“The largest benefit of building the model with a dependable library of components was being able to help our engineers think. Our team could more clearly see how a system architecture was laid out and where changes would need to be made.” – Peter Gotenstam, Manager of Vehicle Systems Concept Design, Modeling, and Simulation, Saab Aeronautics.
And it didn’t stop with delivering Modelica library components. Saab and Modelon continued partnering to support the Saab team as the models were deployed into Saab’s engineering workflows. If the Saab team ever got stumped when simulating cooling or fuel systems, they would reach out to Modelon for quick direction on overcoming the challenge. Modelon’s support, along with the custom library, helped Saab create the system models needed to push the Gripen forward. “Modelon’s technology works for us. The models can give us results within the desired ranges of the actual Gripen depending on the use case. This gives us a lot of trust in our product and our design direction.” – Peter Gotenstam, Manager of Vehicle Systems Concept Design, Modeling, and Simulation, Saab Aeronautics.
With Modelon’s expertise and service integrated into their MBSE approach, Saab launched the Gripen E-series in 2018. This new series was a major design update from the original C-series Gripen including new avionics architecture, an increased weapons payload capability, and a more powerful engine.
“If it were not for model-based systems engineering, we simply would not have been able to achieve the Gripen E because the complexity would have overwhelmed us. Now, not only are we able to regain control despite increasing complexity, we’re also able to get to first flight faster with each new version of the Gripen.” – Peter Gotenstam, Manager of Vehicle Systems Concept Design, Modeling, and Simulation, Saab Aeronautics.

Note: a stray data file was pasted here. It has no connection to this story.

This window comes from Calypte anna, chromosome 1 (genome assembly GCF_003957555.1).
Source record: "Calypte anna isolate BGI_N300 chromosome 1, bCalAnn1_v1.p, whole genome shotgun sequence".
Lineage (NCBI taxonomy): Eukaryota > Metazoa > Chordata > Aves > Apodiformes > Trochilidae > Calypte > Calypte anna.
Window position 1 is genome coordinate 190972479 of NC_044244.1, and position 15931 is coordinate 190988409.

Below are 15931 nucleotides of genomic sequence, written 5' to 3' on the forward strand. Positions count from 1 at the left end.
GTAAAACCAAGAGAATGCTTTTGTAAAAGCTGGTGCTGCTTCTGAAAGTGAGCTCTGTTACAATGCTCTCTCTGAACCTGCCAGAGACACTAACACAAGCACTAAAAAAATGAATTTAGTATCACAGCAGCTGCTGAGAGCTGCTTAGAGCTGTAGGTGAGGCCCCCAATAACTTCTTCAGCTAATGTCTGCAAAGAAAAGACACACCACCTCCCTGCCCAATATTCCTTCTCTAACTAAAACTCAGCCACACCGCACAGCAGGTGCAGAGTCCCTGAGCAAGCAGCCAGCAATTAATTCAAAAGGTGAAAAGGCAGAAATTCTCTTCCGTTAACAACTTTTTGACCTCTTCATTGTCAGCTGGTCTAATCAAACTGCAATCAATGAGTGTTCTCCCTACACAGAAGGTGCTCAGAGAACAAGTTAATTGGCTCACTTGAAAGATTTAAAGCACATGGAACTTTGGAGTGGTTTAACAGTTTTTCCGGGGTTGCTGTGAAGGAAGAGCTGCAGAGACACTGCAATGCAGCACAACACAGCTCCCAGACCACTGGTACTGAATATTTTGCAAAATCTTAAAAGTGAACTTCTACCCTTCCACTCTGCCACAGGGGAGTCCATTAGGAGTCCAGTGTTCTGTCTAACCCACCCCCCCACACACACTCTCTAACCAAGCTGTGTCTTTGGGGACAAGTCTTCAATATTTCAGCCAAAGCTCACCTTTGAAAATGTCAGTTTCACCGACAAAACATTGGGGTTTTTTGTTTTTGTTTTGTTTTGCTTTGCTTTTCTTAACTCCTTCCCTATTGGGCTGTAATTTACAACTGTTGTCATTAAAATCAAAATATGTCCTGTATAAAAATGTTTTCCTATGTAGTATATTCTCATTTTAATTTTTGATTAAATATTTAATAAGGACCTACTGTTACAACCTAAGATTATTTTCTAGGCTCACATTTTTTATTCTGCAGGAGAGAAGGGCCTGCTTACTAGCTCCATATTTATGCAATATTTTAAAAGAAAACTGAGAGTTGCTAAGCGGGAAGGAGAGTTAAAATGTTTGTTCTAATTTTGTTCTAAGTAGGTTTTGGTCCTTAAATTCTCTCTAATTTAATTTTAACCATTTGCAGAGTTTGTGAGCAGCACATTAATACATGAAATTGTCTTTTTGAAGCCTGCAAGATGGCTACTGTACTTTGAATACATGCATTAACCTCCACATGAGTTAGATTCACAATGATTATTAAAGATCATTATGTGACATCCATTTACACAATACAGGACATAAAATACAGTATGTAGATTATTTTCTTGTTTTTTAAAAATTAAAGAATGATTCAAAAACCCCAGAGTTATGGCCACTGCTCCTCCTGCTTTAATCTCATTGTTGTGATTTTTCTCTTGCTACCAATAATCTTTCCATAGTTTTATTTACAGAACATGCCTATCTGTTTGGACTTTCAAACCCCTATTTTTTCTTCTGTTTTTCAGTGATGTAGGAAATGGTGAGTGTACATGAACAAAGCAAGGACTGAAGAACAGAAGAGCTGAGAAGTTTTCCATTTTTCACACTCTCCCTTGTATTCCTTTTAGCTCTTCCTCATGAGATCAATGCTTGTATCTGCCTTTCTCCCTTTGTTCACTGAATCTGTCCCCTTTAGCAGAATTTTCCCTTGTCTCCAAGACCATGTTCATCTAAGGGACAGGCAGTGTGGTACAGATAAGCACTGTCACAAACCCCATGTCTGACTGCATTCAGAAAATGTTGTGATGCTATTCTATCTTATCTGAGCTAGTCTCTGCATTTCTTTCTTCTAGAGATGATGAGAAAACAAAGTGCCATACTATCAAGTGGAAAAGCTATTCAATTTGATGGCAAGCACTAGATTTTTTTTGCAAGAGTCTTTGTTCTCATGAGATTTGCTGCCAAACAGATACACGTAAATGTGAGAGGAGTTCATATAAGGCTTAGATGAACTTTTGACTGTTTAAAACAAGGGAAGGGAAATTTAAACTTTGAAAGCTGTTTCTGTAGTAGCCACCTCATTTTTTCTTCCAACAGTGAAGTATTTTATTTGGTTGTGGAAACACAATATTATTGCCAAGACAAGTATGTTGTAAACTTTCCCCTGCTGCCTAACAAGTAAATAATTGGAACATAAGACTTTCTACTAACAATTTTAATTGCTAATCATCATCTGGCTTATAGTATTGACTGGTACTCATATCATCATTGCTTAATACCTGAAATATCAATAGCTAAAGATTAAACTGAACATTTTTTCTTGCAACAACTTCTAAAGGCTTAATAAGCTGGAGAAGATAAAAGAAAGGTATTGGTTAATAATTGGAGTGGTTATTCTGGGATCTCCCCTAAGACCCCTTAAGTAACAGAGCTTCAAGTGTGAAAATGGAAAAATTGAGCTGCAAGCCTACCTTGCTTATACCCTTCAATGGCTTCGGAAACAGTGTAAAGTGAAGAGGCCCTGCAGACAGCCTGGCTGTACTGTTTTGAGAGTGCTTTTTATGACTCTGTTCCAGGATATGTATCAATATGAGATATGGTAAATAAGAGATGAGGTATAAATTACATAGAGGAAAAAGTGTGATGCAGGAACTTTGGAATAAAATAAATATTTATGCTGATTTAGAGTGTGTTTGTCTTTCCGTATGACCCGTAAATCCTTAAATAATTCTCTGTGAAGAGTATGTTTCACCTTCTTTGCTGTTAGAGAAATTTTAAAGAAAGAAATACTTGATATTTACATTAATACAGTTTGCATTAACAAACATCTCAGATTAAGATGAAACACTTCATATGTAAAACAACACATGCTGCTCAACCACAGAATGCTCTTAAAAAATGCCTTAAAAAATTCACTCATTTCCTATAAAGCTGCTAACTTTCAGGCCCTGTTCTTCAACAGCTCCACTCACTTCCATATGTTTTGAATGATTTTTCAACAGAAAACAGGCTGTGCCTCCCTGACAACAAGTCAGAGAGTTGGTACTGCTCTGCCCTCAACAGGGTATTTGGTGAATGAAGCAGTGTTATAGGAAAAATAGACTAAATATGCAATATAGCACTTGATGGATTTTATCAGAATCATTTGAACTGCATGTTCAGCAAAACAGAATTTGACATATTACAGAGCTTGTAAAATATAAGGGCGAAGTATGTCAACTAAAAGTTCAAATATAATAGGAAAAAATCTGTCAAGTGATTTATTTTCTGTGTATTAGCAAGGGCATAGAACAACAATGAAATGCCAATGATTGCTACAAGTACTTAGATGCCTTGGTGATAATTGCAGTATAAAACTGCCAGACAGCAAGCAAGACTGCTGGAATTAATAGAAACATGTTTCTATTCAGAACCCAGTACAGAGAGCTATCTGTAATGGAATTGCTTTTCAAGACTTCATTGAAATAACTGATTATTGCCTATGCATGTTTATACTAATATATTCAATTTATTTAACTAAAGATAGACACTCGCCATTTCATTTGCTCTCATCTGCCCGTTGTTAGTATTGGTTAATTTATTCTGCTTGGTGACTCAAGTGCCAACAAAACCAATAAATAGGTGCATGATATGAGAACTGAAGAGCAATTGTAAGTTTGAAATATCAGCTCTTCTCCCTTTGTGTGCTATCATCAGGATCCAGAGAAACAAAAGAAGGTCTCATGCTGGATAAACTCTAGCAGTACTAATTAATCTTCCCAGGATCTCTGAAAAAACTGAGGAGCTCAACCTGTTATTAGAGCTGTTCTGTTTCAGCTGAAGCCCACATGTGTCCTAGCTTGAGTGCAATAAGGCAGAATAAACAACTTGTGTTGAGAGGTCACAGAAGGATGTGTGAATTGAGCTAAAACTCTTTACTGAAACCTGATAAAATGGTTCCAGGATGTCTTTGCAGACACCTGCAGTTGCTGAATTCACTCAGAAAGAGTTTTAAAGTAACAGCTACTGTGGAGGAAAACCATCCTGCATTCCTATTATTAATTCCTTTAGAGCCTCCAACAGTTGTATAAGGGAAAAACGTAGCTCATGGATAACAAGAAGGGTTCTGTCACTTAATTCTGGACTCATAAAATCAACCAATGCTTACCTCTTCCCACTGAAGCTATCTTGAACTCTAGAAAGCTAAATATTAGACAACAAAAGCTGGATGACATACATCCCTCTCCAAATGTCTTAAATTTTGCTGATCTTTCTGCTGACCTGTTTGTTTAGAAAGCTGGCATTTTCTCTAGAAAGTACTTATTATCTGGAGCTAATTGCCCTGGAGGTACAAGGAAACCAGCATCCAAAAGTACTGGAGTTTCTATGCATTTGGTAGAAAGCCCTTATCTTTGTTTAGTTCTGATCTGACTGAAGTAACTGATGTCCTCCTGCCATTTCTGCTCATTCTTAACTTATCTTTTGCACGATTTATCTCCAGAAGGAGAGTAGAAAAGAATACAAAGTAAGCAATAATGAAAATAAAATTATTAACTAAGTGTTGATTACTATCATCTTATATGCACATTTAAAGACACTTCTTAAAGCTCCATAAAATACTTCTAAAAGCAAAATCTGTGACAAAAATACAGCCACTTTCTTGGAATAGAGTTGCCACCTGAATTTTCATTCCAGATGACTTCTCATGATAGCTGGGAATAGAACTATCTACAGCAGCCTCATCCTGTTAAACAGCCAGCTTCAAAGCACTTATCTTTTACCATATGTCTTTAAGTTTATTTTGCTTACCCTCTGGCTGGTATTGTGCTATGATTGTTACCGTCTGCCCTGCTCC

As for the custom library, Saab and Modelon evolved the library until it became commercially available to everyone as the Fuel System Library and the Environmental Control Library by Modelon. These libraries are currently integrated and ready to use within Modelon Impact – Modelon’s cloud-based system simulation platform.
Today, Saab continues its collaboration with Modelon. As the demand for onboard electric power increases, so does Saab’s need for integration and understanding of electric power generation. As new electrical loads are added to aircraft there is increased demand to accurately model power supply, distribution, and thermal management. Given Modelon’s broad portfolio, Saab can now rely on readily available physics-based modeling libraries instead of developing new ones from scratch. Additionally, Modelon constantly improves the predictive capabilities of its models based on discussions with its users.
“The recent Fuel System Library offers workflows that can dramatically improve the accuracy of our tank predictions. We are eager to try them out!” – Peter Gotenstam, Manager of Vehicle Systems Concept Design, Modeling, and Simulation, Saab Aeronautics.